When I was told that we would be staying in Călimănești, a health spa resort near to the route to Transylvania, my imagination piqued. Transylvania for me is synonymous with Vlad, Dracula, Nosferatu, vampires, shapeshifters, the cult Hammer House of Horror movies featuring Peter Cushing, Blade, 30 Days of Night, so I said to my husband, Vincent, I need to take a cross with me or some garlic, or both. As I did my final case packing check the night before departure, Vincent presented me with a cute wooden cross he had made. Phew, for those with my imagination, I would be safe and also it was something made from love, so also nice to keep close to me. For those without imagination, have you got a sense of humour then? Passed on the garlic idea, although good for deterring vampires and colds, it would just pong too much in my bag.
I also thought of the traditional Romanian dancing and liked the idea of that, of staying at the base of the mountains in a more remote part of Romania, surely picturesque, and well, if there was snow, it would look pretty, of exploring the natural area around us. I thought of meeting people from other countries and exchanging info on their cultures and about where they worked, their hobbies, would there be similarities or differences. I tried to learn a few Romanian phrases beforehand, just the simple stuff to try to get by and show willing. I was excited about the whole prospect and hoped that we would give it our best shot for Manchester. Also, I took some Blackpool Rock and postcards to show off Blackpool Tower, which was designed by Manchester architects. I didn’t really know my co-travellers, Linda, Lee and Ray and so thought, it will be nice to get to know them during this shared experience in a country unknown to me….
So, post Romania, I have happy memories of a different cultural experience. I enjoyed the International Lunch, the entertainment and amazing variety of food from each country. How we all take the same ingredients globally, but yet turn them into different recipes. I enjoyed the hospitality of Rux, the wonderful Romanian co-ordinator. She is so informative and goes out of her way to explain so much. Oh yes! I loved the traditional dancing every evening, linking arms and dancing in circles and being whisked away to the rhythms and tempo of the music. We all joined in, amazing how music can break language barriers, on the dance floor the dance was the language. I enjoyed visiting the medieval Cozia monastery, circa 1388, so well preserved and atmospheric, the trip to the Salt Mines. I was enthralled by the chapel down there, the dance areas with quaint bars, go-karting, sculptures, eating areas and the natural displays in the walls of the cave, left by the sea eroding away into the caves.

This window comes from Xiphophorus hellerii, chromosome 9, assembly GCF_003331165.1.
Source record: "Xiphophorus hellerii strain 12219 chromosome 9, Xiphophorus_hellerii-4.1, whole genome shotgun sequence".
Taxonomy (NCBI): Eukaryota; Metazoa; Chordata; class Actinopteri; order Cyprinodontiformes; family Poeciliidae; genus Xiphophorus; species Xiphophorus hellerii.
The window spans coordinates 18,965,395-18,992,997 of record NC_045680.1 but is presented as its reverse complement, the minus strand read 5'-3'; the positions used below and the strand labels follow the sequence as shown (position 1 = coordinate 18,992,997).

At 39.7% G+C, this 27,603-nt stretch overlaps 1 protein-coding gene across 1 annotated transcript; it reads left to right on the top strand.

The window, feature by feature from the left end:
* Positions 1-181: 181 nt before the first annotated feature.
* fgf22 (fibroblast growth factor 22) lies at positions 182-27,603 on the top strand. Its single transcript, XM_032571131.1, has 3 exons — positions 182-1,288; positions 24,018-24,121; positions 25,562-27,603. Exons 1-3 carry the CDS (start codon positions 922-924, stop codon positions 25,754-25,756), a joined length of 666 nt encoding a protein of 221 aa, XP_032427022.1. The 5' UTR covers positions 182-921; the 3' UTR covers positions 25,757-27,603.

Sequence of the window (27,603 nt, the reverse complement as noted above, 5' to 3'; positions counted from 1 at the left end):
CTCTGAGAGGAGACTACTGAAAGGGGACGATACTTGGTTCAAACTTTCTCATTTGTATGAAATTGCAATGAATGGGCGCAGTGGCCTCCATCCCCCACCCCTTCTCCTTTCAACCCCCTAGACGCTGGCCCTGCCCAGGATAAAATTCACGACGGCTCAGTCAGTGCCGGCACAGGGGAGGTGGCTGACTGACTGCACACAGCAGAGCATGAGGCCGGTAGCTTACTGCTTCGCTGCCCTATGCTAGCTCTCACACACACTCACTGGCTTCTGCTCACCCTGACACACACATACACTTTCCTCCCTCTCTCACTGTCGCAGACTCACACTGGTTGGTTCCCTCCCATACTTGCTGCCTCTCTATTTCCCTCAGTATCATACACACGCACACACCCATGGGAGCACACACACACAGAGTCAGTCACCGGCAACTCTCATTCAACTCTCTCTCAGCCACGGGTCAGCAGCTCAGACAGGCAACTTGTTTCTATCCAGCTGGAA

I enjoyed visiting the Vâlcea County open air museum. Real ancient farm and domestic buildings from all parts of Romania have been reconstructed to great detail in the museum, complete with original artefacts inside them. So interesting, and the sun shone down on us so gloriously, overall the temps were not that bad during our stay. I enjoyed the meal and dancing in the former toppled Communist leader, Ceaușescu’s personal villa. There were some gorgeous contemporary artworks on display. It felt strange to be in there, given the political connection, but then it felt moving to be there, not many English people could say they have done that and to just know now that ordinary Romanian people now have the freedoms that many other citizens of other countries have, and we all sometimes take that freedom for granted. I had a huge laugh from the Dracula rehearsals and the genius of the person who came up with the idea to make Dracula fangs from flip-chart paper, spontaneous improvisation should not be knocked.
I did get to know a little more about cultural differences from the participants from the other countries, a little about that area of Romania, even in that short space of time and I did get to know a little more about Linda, Lee and Ray. We had some laughs and there were some organisational difficulties out there, which can be expected hosting an event for different nationalities. But, the good times made up for the slip-ups. I also came to know, that when put together, people from other countries can get along well and share some good times together. I am glad I went to Romania and have been part of the Grundtvig experience. By the way…I can still see my reflection in the mirror, for those who know and yes! I aim to return one day so I can visit Castle Bran, Dracula’s hang out and of course, monument of historical significance and take in the beautiful surrounding countryside and more of traditional Romania.
Pam Armstrong, March 2014